He received a hero's welcome from the city of Santa Ana, Calif., but things have changed. "I just feel different, like something's wrong, almost," says Acosta. "Sometimes I'm really rude. Sometimes people stare and I say, 'Yeah, it's a hand gone, what are you staring at?' I really don't know how to deal with it sometimes."
Acosta says he replays the tragic incident every day: "People don't see it, like, what their family has to go through. On TV, you see two soldiers wounded. It doesn't say, 'One guy's lost both legs, one won't make it through the night, and the other guy is missing his eyesight.'"
"Nobody wants to know what wounded means. The people who are willing to deal with the fact that this is what we pay for what we do, they'll find out, and the people who don't want to know will ignore it anyway," adds Pettigrew. "War has very personal costs. And if you're not directly affected by them, you don't know."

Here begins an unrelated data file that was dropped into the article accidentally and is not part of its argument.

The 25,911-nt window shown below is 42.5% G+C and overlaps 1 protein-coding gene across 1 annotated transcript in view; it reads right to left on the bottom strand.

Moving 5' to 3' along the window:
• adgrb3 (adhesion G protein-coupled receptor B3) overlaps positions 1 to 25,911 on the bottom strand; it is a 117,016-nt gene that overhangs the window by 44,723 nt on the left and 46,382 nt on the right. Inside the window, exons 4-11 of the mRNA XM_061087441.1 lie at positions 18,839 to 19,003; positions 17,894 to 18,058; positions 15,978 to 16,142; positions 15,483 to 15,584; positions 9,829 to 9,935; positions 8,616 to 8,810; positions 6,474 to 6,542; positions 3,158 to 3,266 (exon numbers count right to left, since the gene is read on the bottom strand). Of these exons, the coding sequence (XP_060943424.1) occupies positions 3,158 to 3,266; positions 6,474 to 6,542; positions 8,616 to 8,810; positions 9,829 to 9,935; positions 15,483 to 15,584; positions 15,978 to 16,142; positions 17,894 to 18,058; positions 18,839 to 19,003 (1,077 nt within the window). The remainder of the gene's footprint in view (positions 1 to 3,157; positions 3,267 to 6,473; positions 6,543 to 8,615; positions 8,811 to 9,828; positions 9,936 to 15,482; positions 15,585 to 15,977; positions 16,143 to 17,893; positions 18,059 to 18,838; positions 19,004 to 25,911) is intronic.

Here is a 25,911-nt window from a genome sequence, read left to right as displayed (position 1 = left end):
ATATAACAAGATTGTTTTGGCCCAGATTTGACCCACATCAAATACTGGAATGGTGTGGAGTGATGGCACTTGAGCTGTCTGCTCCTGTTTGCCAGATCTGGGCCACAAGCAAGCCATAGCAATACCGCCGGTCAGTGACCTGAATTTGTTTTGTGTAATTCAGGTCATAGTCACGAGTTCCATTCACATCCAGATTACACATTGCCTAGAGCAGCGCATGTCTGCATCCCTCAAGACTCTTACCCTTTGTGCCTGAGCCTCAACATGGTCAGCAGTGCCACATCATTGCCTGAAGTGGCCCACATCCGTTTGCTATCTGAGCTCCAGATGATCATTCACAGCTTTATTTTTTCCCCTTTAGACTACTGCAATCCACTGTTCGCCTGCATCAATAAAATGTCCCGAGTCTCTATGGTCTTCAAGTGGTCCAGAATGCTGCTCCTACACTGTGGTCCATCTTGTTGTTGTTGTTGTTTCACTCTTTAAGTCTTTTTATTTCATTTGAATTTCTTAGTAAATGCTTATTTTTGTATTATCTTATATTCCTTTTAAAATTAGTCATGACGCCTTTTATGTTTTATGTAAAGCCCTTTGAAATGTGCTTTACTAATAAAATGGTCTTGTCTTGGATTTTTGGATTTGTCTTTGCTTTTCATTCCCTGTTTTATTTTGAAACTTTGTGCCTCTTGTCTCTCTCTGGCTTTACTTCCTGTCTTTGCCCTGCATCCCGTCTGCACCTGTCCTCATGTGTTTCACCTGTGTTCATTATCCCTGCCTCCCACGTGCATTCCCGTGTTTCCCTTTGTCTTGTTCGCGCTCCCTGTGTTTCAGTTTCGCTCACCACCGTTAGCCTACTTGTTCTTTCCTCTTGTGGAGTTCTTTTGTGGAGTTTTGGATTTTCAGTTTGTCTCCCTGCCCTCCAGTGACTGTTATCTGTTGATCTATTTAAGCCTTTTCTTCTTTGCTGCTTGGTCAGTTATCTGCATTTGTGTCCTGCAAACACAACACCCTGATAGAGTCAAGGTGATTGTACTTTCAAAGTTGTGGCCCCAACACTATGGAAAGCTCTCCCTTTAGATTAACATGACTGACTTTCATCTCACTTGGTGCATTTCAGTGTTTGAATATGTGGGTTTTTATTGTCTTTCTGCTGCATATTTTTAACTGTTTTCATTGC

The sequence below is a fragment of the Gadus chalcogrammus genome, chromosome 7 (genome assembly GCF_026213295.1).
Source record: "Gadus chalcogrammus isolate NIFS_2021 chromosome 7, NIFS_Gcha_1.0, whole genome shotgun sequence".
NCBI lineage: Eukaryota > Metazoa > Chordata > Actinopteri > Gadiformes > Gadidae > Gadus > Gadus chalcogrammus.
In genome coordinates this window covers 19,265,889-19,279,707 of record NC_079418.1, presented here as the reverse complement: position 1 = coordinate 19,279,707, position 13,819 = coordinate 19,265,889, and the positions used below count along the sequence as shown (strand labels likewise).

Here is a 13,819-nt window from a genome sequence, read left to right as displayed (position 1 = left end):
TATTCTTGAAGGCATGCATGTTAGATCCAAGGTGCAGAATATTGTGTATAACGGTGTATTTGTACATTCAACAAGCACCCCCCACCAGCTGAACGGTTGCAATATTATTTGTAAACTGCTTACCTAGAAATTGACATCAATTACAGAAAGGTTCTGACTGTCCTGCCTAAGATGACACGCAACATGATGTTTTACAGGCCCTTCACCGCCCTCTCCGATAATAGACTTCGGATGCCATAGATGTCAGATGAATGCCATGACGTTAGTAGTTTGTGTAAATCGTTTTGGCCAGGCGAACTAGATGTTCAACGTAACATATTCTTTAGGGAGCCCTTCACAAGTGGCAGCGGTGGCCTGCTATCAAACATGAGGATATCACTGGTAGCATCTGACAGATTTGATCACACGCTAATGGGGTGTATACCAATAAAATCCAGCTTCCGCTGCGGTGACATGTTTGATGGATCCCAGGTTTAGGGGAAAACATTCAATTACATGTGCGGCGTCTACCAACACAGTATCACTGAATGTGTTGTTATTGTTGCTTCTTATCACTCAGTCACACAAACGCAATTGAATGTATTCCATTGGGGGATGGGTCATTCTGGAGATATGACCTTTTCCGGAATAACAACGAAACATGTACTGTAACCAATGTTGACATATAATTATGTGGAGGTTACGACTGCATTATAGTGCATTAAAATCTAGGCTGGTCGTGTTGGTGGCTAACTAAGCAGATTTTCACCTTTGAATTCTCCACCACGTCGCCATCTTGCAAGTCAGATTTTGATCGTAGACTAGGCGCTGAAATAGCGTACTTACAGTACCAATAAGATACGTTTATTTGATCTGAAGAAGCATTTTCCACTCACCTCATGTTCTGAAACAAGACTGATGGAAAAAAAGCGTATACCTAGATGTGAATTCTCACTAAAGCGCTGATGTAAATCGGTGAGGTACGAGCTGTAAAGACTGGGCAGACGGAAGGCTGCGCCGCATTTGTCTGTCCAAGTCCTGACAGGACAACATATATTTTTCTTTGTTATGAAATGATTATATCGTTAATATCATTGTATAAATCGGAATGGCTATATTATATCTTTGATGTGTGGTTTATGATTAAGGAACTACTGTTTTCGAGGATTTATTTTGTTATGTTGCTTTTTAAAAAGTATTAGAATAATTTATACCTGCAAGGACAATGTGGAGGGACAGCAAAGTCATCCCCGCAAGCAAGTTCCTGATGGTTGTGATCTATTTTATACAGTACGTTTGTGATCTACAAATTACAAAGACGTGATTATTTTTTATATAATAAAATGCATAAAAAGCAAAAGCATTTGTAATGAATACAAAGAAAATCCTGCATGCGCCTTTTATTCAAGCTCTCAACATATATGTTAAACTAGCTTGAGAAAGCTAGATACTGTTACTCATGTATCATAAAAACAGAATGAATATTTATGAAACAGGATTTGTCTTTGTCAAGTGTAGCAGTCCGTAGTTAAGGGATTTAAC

Despite what this war cost him, Acosta is seriously thinking about staying in the Army, even if it means limited duty. "I wish I was still there. I miss my buddies a lot," he says.
For Pettigrew, however, the Army was never more than a detour: "I just wanted to do my time and finish it up, kind of like a jail sentence, I guess," he says.
He and Ann had planned to start a family, and he thinks someday he'd like to teach high school. But for now, he's focused on regaining his independence. "Right now, there's a lot of things that I just cannot do, and it's hard for me to accept that," he says. "So the things that I can do, I like to do."